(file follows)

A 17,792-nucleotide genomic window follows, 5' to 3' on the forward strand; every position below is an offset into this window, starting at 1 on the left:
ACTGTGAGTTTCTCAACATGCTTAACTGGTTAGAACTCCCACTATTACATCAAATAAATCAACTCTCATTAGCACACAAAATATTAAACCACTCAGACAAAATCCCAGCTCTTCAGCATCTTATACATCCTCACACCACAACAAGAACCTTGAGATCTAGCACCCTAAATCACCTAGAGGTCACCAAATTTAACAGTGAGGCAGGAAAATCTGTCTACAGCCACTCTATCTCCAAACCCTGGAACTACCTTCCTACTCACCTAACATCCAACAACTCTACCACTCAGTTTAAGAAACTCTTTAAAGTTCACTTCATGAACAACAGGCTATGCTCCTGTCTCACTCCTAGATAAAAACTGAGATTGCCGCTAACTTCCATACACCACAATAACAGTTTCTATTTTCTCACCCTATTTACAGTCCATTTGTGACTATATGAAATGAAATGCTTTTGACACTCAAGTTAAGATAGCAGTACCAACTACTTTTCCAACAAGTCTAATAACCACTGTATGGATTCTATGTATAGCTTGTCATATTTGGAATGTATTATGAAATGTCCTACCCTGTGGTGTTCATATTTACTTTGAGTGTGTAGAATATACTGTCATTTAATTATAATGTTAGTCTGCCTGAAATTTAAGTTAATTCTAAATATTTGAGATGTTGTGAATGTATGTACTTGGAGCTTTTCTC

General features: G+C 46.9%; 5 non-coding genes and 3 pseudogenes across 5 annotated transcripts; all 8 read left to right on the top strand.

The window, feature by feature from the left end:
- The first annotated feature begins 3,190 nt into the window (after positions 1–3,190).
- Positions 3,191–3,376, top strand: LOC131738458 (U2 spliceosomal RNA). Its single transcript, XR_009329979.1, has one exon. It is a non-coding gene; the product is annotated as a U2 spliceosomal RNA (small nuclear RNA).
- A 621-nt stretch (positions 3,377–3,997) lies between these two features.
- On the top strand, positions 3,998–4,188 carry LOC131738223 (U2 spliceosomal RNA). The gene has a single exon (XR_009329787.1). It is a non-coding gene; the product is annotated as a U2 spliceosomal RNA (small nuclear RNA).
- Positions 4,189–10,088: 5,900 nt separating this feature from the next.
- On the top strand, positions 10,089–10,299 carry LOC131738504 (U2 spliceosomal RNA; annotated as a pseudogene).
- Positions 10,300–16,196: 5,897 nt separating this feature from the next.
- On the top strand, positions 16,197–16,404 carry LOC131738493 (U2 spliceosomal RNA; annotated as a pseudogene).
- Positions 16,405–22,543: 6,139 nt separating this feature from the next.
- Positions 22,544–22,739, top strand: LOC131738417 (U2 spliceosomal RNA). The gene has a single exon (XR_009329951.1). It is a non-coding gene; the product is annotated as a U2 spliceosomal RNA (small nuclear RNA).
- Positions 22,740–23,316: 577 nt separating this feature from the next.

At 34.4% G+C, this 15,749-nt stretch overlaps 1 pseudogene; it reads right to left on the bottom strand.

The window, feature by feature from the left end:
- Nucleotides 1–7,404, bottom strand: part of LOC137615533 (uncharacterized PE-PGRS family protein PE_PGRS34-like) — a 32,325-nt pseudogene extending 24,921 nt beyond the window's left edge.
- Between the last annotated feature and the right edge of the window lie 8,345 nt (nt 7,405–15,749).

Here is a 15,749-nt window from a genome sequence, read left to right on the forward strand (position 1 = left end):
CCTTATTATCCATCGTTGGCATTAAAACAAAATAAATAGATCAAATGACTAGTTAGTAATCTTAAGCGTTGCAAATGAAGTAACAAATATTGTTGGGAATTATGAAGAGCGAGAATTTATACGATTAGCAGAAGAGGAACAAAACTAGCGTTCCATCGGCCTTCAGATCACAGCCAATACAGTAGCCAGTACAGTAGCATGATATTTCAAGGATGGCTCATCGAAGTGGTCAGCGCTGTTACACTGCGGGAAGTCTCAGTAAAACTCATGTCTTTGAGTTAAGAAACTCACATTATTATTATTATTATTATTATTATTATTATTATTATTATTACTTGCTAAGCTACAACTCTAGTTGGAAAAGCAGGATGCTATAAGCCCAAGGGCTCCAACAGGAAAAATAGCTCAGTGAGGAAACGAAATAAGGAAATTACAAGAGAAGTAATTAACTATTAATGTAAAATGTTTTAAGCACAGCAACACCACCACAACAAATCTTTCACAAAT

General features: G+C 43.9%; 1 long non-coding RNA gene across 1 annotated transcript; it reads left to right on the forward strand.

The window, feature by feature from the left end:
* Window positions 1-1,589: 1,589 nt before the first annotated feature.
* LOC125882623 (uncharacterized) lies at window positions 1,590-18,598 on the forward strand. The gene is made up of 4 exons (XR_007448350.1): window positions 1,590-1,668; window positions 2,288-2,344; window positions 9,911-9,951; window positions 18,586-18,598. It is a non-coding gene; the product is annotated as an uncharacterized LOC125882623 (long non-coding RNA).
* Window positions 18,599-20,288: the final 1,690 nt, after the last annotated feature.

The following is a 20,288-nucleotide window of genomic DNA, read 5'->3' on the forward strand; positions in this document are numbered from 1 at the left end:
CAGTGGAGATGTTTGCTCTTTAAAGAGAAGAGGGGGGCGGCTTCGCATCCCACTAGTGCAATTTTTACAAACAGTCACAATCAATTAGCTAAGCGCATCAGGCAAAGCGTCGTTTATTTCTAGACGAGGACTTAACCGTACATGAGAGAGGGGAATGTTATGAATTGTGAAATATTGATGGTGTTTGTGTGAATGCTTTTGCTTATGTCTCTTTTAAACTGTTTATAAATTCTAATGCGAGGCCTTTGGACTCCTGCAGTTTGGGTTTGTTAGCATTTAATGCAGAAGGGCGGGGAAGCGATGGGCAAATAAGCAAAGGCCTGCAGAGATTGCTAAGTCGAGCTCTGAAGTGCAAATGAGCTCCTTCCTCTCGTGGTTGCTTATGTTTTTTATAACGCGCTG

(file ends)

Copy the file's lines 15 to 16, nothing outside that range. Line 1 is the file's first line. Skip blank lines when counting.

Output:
- Positions 22,740–23,316: 577 nt separating this feature from the next.

At 34.4% G+C, this 15,749-nt stretch overlaps 1 pseudogene; it reads right to left on the bottom strand.